...had to bring home a quota to the uncle every time, every day. And somebody asked her, Why didn't you tell your mother? And she said, when I heard my mom always saying he is our protector is the only thing that's between us and being homeless on the streets. And that, and there's also a shame that comes in the middle of this, and that's why she never told her mother. But what she said, is nobody is cool. Noticed anything until senior year in high school when a counselor said, What are those bruises on your arm? And so it's not like the movie taken where people are kidnapped. No traffickers wait outside the schools and they look for those girls that are walking alone and they get to befriend them. They get to know them. They watch what they do on social media, they get them to trust them. And they promised them a life of endless parties and and designer items. And then the questions come in. They either get raped and they put into human trafficking. Or why don't you help me make the rent? Or or this and that? And so that's why we talk about human trafficking as that it's hidden in plain sight because it's everywhere. Onley 10% is on the street. Most of it is in the hospitality industries hotels, motels, home brothels, massage parlors. I'm talking about the US, of course, and so, um, that's what we're raising awareness about is that one is that child marriage is basically child abuse because let me go back to the story of Sherry Johnson to get the audience a better idea of this. So she waas, as I mentioned at 11 she was pregnant and they married her off to the 20 year old rapist. At 18 she found an attorney friendly attorney who got her divorce. She had seven kids, so 11 to 18 7 kids. So that means social isolation that she didn't go to school. The school was interrupted school. Her schooling was interrupted. And usually we had close to over 200,000 miners getting married in the U. S. Um, after from 2000 on, and most of them mostly are young girls marrying adults men. So when there's an age differential, you're more apt to be a victim of domestic violence. I am a The American Medical Association came in against child marriage because they said, um, the young girls are more apt to get sexually transmitted diseases be victims of domestic violence. Ah, because of the school and being interrupted, the education being interrupted. That means you're not going to college. You're not getting vocational training. You cannot basically get the wages that will allow you to raise a family of eight when you don't have the schooling But Cherie Johnson was a survivor, is a survivor, and she didn't want what happened to her happened to other kids in Florida, her own kids or other kids. And so she kept advocating with the legislators in Florida to raise it to 18. She was successful to raise it to 17. So now in Florida, no child marriage under 17 no exceptions, which is better than before now. 10 states, including California, have no minimum age. Brian, No minimum age. Which means if your parents want you to get married at 10 11 12 you and they can find a judge to approve it, you will get married at 10 11 9 12 because 10 states, including California, do not have a minimum age. I have a 10 year old daughter. I couldn't imagine Yes, yes, so I mean, how can we How can we do that? So we have to change things here, and that's basically to answer. That's a long answer to the question of what do I do during the day? It's mostly speaking engagements. I also speak at schools. It used to be in person. Now it's on Zoom or Google meets. It's digital and We're basically talking about red flags that parents and students need to watch for. We're trying to raise funds for human trafficking prevention programs that they need to implement in schools because, you know, human trafficking is about demand and supply. So how do you reduce the demand? There's two ways. One you increase the penalties, punished demand. So you increase the penalties. And then you educate the...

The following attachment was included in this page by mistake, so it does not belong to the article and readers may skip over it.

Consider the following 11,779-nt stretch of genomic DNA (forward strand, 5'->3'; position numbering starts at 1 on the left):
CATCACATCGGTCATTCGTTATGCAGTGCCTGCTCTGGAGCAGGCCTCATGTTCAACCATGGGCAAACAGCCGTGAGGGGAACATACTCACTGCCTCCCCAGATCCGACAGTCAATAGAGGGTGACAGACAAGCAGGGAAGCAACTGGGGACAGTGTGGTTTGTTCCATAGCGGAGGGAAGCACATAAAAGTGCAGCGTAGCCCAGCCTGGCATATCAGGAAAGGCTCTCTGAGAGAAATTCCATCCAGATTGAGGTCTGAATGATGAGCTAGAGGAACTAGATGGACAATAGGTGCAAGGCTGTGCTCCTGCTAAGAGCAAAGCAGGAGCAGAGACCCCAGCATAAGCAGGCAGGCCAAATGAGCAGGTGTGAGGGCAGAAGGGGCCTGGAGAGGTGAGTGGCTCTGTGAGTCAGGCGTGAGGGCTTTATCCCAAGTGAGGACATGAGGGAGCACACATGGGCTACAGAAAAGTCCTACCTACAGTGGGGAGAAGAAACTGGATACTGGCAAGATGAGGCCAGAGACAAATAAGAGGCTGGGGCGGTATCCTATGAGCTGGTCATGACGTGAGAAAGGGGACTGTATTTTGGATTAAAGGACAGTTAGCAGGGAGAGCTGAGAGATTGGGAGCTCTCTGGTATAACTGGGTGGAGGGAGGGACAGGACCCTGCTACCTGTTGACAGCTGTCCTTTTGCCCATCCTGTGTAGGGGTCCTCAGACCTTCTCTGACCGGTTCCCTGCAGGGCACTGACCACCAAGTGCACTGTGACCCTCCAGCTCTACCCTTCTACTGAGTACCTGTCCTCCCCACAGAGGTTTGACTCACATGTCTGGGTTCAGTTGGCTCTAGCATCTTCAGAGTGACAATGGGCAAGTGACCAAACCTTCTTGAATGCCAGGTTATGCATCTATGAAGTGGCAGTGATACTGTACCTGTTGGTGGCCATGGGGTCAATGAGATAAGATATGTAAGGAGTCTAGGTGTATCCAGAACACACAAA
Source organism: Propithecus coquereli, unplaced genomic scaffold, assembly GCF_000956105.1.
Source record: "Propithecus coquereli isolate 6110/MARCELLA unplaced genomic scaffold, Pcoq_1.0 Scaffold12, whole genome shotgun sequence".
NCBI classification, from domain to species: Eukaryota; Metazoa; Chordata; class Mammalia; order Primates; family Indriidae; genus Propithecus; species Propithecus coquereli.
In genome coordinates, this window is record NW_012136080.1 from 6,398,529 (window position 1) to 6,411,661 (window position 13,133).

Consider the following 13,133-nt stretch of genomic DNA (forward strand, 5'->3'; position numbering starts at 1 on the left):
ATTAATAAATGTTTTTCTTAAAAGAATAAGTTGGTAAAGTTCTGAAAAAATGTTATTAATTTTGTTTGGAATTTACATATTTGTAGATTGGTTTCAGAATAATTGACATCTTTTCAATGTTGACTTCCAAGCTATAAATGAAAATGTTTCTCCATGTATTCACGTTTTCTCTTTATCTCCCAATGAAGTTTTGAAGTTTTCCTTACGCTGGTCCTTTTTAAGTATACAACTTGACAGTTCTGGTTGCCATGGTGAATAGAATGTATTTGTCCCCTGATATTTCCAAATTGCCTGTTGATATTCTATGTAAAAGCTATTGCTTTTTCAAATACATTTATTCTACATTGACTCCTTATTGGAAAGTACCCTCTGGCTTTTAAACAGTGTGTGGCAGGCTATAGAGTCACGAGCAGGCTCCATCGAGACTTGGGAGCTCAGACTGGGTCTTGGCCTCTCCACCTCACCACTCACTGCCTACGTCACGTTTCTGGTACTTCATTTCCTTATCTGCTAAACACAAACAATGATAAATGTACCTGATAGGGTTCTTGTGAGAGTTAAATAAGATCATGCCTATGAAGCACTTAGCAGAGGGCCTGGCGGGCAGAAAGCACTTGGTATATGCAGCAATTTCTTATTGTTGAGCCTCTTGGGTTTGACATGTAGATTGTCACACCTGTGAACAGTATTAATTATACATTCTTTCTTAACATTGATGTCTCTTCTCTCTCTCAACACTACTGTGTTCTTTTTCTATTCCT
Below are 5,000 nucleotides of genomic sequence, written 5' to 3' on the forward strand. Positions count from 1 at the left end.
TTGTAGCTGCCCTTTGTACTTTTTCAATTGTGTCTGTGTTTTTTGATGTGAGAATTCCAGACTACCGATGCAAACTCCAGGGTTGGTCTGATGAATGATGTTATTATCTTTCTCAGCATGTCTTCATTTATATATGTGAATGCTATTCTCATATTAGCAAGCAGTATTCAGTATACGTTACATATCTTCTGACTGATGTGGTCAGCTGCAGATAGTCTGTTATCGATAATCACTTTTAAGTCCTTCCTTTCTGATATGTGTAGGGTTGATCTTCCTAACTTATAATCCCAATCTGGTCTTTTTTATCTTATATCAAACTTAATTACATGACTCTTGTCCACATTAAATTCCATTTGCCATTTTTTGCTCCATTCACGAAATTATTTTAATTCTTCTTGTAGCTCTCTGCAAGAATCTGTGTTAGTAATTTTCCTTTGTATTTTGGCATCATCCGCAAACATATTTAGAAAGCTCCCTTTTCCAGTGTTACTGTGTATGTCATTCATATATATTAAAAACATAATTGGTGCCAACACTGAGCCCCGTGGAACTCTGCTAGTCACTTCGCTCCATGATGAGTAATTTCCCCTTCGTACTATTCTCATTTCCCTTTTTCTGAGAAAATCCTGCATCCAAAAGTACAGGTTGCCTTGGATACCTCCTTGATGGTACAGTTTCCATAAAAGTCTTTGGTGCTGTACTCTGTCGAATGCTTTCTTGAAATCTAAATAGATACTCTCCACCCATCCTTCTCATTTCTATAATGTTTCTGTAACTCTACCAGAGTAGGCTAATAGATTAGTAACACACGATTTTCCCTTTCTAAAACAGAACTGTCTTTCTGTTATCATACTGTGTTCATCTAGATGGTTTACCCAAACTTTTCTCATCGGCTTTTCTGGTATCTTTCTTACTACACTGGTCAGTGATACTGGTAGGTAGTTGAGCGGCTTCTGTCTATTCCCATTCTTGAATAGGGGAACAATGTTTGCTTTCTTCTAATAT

...public, uh, about the red flags that traffickers use so they don't fall victims. So because global whole 365 were about preventing victims from happening, because when you're a survivor of child bride, our child marriage or human trafficking, that trauma will never leave you for the rest of the of your life. The other day, like a month a month ago, I interviewed a survivor childbirth survivor who's now 80. You can still hear Brian. You can still hear the emotions, the emotions in her when she talks about that experience. And she wanted to volunteer with Global Healthcare 65 because she wanted to help women that are either going through that right now that are going to be victims of child merge or have gone through that experience, and now they're out of it. And she wants to counsel them and be their support, be there, mentor or support system for them. And so, um, that's why we're trying to prevent Our whole thing is about raising awareness, education and prevention because we don't want any girl to go through that trauma. And it could be Brian as simple as which is another example. One girl in school telling her friend, You know, my dad and I will take you home and she disappears six months later. Because the parents were financially very wealthy, they were able to hire a private investigator. They found her after six months. Well, that allegedly father that was supposed to take him home was not The father was not a father to that young girl to that front on dso She was raped. She was taken, she was raped. And then she was put into sex trafficking. And she was found out her 66 months. And so she has gone through that trauma because basically, you have 10 12 14 20 men going through you a day. What kind of ah a life is this? And they basically get them hooked either on drugs or alcohol or both, so they can control them. And so, uh, that's why we are advocating for as a safe childhood and a safe world. Basically, for women and kids. There's I saw a video. I think e would think it was Tim Tebow he's doing. He's working with sex trafficking and a mission to raise awareness is well, And he brought up there is one girl who's she was her family. Aziz. You mentioned some examples. Her family was putting her out there and she wasn't bringing home enough money. And the mother gouged out her eye or eyes so that she looked, um, in a more dire need so they can get some more money. Yes, I heard about we interviewed probation officer for the county of L. A C sect program, the Commercial Sexual Exploitation of Children program for L. A County. And they say that 90% off their clients basically were sexually abused before and that a good number of them were trafficked by their own family, either for drugs, for money or for both that the mother will bring them to that location so they can be abused. So they can get a fixed or they can get money out of it. Or they felt that or the kids that felt that's the only thing they could do in order to help the family. Because everybody's working 23 jobs and they can't make ends meet. And so that's why we have to have equity. We have to get to the root cars off those problems. So we need to provide. Education, as you know here is, is expensive. You want to go to higher education? Ah, lot of the people have student debt and one of the presidential candidates at this time, they're saying they're going to do something about the student that's in the U. S. And and so I've also seen things overseas because I did speaking engagements for the State Department, and I either talked about gender equity and or American politics. And so you see things as as you go to different places and you see the gender based violence, you see the gender inequality, and so you decide, um, to...